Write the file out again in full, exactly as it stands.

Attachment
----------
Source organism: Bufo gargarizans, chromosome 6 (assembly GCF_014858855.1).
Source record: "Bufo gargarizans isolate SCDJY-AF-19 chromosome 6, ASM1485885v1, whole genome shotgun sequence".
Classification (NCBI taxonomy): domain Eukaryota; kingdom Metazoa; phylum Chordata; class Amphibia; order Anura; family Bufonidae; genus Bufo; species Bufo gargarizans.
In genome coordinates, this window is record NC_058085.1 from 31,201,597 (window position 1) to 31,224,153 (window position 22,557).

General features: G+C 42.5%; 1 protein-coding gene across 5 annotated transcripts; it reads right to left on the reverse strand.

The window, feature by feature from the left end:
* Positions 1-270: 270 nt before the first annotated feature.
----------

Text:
Source organism: Bufo gargarizans, chromosome 6 (assembly GCF_014858855.1).
Source record: "Bufo gargarizans isolate SCDJY-AF-19 chromosome 6, ASM1485885v1, whole genome shotgun sequence".
Classification (NCBI taxonomy): domain Eukaryota; kingdom Metazoa; phylum Chordata; class Amphibia; order Anura; family Bufonidae; genus Bufo; species Bufo gargarizans.
In genome coordinates, this window is record NC_058085.1 from 31,201,597 (window position 1) to 31,224,153 (window position 22,557).

General features: G+C 42.5%; 1 protein-coding gene across 5 annotated transcripts; it reads right to left on the reverse strand.

The window, feature by feature from the left end:
* Positions 1-270: 270 nt before the first annotated feature.